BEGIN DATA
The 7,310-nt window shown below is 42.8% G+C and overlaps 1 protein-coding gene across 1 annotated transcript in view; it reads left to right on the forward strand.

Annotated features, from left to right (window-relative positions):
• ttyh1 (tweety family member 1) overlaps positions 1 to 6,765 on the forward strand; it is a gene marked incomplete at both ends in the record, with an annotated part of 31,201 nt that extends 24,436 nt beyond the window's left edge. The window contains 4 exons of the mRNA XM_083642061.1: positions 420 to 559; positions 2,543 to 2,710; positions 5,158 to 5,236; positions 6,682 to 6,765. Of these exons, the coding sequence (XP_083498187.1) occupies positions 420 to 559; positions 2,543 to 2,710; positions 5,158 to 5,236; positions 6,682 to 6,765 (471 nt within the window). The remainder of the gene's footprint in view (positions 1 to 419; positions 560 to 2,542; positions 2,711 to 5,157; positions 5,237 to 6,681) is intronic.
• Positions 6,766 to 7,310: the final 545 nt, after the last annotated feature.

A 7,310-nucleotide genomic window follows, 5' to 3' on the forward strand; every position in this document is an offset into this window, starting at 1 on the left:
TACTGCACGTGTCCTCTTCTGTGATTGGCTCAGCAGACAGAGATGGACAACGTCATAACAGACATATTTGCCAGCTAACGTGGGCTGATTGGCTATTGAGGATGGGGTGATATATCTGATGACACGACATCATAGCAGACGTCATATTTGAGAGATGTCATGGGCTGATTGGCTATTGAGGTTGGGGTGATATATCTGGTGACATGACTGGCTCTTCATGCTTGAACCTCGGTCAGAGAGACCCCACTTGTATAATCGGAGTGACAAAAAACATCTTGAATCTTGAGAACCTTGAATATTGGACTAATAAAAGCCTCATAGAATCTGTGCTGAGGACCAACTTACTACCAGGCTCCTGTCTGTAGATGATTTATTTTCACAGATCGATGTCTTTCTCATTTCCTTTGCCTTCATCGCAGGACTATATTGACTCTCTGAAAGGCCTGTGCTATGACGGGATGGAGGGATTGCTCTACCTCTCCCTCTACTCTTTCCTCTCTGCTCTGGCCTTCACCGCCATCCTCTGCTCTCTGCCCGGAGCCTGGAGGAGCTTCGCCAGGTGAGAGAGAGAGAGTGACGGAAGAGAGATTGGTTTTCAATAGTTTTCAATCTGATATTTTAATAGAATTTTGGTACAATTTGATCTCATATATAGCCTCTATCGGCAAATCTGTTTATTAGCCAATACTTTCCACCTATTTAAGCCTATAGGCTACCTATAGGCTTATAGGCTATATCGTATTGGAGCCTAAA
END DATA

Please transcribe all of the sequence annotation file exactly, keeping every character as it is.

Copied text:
The 7,310-nt window shown below is 42.8% G+C and overlaps 1 protein-coding gene across 1 annotated transcript in view; it reads left to right on the forward strand.

Annotated features, from left to right (window-relative positions):
• ttyh1 (tweety family member 1) overlaps positions 1 to 6,765 on the forward strand; it is a gene marked incomplete at both ends in the record, with an annotated part of 31,201 nt that extends 24,436 nt beyond the window's left edge. The window contains 4 exons of the mRNA XM_083642061.1: positions 420 to 559; positions 2,543 to 2,710; positions 5,158 to 5,236; positions 6,682 to 6,765. Of these exons, the coding sequence (XP_083498187.1) occupies positions 420 to 559; positions 2,543 to 2,710; positions 5,158 to 5,236; positions 6,682 to 6,765 (471 nt within the window). The remainder of the gene's footprint in view (positions 1 to 419; positions 560 to 2,542; positions 2,711 to 5,157; positions 5,237 to 6,681) is intronic.
• Positions 6,766 to 7,310: the final 545 nt, after the last annotated feature.

A 7,310-nucleotide genomic window follows, 5' to 3' on the forward strand; every position in this document is an offset into this window, starting at 1 on the left:
TACTGCACGTGTCCTCTTCTGTGATTGGCTCAGCAGACAGAGATGGACAACGTCATAACAGACATATTTGCCAGCTAACGTGGGCTGATTGGCTATTGAGGATGGGGTGATATATCTGATGACACGACATCATAGCAGACGTCATATTTGAGAGATGTCATGGGCTGATTGGCTATTGAGGTTGGGGTGATATATCTGGTGACATGACTGGCTCTTCATGCTTGAACCTCGGTCAGAGAGACCCCACTTGTATAATCGGAGTGACAAAAAACATCTTGAATCTTGAGAACCTTGAATATTGGACTAATAAAAGCCTCATAGAATCTGTGCTGAGGACCAACTTACTACCAGGCTCCTGTCTGTAGATGATTTATTTTCACAGATCGATGTCTTTCTCATTTCCTTTGCCTTCATCGCAGGACTATATTGACTCTCTGAAAGGCCTGTGCTATGACGGGATGGAGGGATTGCTCTACCTCTCCCTCTACTCTTTCCTCTCTGCTCTGGCCTTCACCGCCATCCTCTGCTCTCTGCCCGGAGCCTGGAGGAGCTTCGCCAGGTGAGAGAGAGAGAGTGACGGAAGAGAGATTGGTTTTCAATAGTTTTCAATCTGATATTTTAATAGAATTTTGGTACAATTTGATCTCATATATAGCCTCTATCGGCAAATCTGTTTATTAGCCAATACTTTCCACCTATTTAAGCCTATAGGCTACCTATAGGCTTATAGGCTATATCGTATTGGAGCCTAAA